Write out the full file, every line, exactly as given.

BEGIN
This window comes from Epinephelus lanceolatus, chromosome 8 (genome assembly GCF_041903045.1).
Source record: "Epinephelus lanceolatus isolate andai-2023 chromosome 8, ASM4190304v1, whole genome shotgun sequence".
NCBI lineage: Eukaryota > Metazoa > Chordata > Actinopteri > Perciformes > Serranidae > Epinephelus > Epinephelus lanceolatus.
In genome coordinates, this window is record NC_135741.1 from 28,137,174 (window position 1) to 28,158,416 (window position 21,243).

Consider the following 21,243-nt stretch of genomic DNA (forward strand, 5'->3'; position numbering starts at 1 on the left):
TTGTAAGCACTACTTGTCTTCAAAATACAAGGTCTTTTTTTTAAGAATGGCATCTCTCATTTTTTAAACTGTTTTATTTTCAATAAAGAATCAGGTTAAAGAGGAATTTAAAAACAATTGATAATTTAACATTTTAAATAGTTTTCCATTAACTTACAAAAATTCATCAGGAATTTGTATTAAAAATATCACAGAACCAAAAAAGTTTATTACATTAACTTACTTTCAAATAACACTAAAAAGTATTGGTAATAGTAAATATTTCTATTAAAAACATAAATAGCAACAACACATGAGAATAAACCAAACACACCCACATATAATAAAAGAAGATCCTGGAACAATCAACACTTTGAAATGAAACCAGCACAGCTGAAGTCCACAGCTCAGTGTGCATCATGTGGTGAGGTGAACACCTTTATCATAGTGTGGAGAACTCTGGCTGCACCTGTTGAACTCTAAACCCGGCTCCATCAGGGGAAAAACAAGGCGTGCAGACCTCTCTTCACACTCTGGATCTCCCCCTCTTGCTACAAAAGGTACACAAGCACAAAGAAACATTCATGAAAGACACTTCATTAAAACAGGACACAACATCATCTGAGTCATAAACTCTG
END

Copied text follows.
This window comes from Epinephelus lanceolatus, chromosome 8 (genome assembly GCF_041903045.1).
Source record: "Epinephelus lanceolatus isolate andai-2023 chromosome 8, ASM4190304v1, whole genome shotgun sequence".
NCBI lineage: Eukaryota > Metazoa > Chordata > Actinopteri > Perciformes > Serranidae > Epinephelus > Epinephelus lanceolatus.
In genome coordinates, this window is record NC_135741.1 from 28,137,174 (window position 1) to 28,158,416 (window position 21,243).

Consider the following 21,243-nt stretch of genomic DNA (forward strand, 5'->3'; position numbering starts at 1 on the left):
TTGTAAGCACTACTTGTCTTCAAAATACAAGGTCTTTTTTTTAAGAATGGCATCTCTCATTTTTTAAACTGTTTTATTTTCAATAAAGAATCAGGTTAAAGAGGAATTTAAAAACAATTGATAATTTAACATTTTAAATAGTTTTCCATTAACTTACAAAAATTCATCAGGAATTTGTATTAAAAATATCACAGAACCAAAAAAGTTTATTACATTAACTTACTTTCAAATAACACTAAAAAGTATTGGTAATAGTAAATATTTCTATTAAAAACATAAATAGCAACAACACATGAGAATAAACCAAACACACCCACATATAATAAAAGAAGATCCTGGAACAATCAACACTTTGAAATGAAACCAGCACAGCTGAAGTCCACAGCTCAGTGTGCATCATGTGGTGAGGTGAACACCTTTATCATAGTGTGGAGAACTCTGGCTGCACCTGTTGAACTCTAAACCCGGCTCCATCAGGGGAAAAACAAGGCGTGCAGACCTCTCTTCACACTCTGGATCTCCCCCTCTTGCTACAAAAGGTACACAAGCACAAAGAAACATTCATGAAAGACACTTCATTAAAACAGGACACAACATCATCTGAGTCATAAACTCTG